Resumen : Over the last decades, significant efforts have been dedicated to include more complete rheological constitutive models into finite elements methods to simulate the complex flows in polymer manufacturing. However, while a remarkable portion of these processes are intrinsically non-isothermal, the study and implementation of non-isothermal flows has been very limited. The degree of complexity of such calculations is considerably increased by: 1) the addition to the problem of the energy equation; 2) a strong coupling to the momentum balance due to a highly temperature-dependent rheological behavior and 3) the strong influence that deformation-induced molecular orientation has on the thermo-physical properties of polymeric materials. Experimental evidence has shown that thermal conductivity becomes anisotropic in polymers subjected to deformation. Furthermore, a linear relationship between the thermal conductivity and stress tensors has been found to be universal (i.e. independent of polymer chemistry) and to extend beyond the finite extensibility limit. We make use of molecular simulation techniques to gain insights into the transport mechanisms behind these surprising results. On a more practical level, our work combines the thermal conductivity/stress response with two recent constitutive equations proposed for linear (Rolie Poly) and branched (eXtended Pom-Pom) polymers to venture predictions for the anisotropy in thermal conductivity in a number of interesting flows. These two constitutive models provide accurate descriptions of the available non-linear rheology and thermal transport data. Remarkably, our approach allows implementation of anisotropy in thermal conductivity into finite elements simulations without adding any adjusting parameters to those of the viscoelastic model. Our work represents a first step towards a molecular-to-continuum methodology for the simulation of industrially relevant non-isothermal flows to predict flow characteristics and the material final properties after processing2018-01-01T00:00:00ZDeformation induced changes in the thermal properties of elastomers: experimental methods, current understanding and application to finite elements methods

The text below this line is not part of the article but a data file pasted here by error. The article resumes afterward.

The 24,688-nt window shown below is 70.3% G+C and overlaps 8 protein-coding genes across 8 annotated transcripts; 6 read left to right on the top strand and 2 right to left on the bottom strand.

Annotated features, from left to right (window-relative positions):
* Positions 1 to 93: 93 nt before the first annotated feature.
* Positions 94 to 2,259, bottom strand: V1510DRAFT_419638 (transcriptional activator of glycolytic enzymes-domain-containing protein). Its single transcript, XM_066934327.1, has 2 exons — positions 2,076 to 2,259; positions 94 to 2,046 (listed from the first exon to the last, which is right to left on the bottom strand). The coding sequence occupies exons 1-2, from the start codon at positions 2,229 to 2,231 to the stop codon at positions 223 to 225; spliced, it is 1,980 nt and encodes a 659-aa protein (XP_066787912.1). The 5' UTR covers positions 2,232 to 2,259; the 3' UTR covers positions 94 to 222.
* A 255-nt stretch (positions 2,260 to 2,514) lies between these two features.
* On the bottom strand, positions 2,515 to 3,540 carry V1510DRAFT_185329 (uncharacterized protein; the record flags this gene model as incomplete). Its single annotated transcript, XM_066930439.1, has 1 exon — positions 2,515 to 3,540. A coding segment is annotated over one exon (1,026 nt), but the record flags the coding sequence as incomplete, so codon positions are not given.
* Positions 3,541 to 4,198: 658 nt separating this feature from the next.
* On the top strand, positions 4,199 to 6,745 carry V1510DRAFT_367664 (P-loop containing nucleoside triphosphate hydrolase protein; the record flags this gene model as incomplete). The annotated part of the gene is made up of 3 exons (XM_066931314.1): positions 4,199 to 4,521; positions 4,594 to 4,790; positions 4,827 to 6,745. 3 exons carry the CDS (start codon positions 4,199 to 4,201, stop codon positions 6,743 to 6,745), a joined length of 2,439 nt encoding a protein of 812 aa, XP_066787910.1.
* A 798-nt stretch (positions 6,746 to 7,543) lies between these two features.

http://hdl.handle.net/10259/4969
Título : Deformation induced changes in the thermal properties of elastomers: experimental methods, current understanding and application to finite elements methods
Autor : Nieto Simavilla, David; Venerus, David C. .; Verbeeten, Wilco M.H.
Resumen : Deformation-induced molecular orientation of polymeric materials affects thermo-physical properties such as thermal conductivity and heat capacity. These properties influence not only the optimization of fabrication processes, but also the performance of polymeric materials during use. We introduce two complementary experimental methods to characterize the anisotropy in thermal conductivity and its relationship to stress and deformation in elastomers subjected to uniaxial extension. The first method, Forced Rayleigh Scattering (FRS) [1], allows directional measurement of thermal diffusivity. The second method, Infrared Thermography (IRT) [2], allows characterization of the deviations from the un-deformed value of different components of the thermal conductivity tensor. Surprisingly, we find: 1) universality of a linear relationship between anisotropy in thermal conductivity and stress known as the stress-thermal rule and 2) that, in contrast to the analogous stress-optic rule, the validity of this rule extends beyond finite extensibility [1]. Additionally, we present a transient method for Infrared Thermography technique to investigate the dependence of heat capacity on deformation [3]. We find that the heat capacity increases with stretching in lightly crosslinked natural rubber. Using a simple thermodynamic analysis based on classical rubber elasticity, we discuss the implications of our findings for the assumption of purely entropic elasticity, and the presence of an energetic contribution to the stress in deformed polymers. A growing trend in the design and tuning of polymer manufacturing processes is the use of finite elements simulations for the complex and non-isothermal flows involved. However, while there has been a significant amount of work to include more complete rheological constitutive models into these simulations [4], the characterization and implementation of material thermo-physical properties that are connected to the micro-structural orientation remains a challenge. This work is presented as a stepping-stone for the development of a molecular to continuum methodology for the simulation of industrially relevant flows in polymer manufacturing2018-01-01T00:00:00Z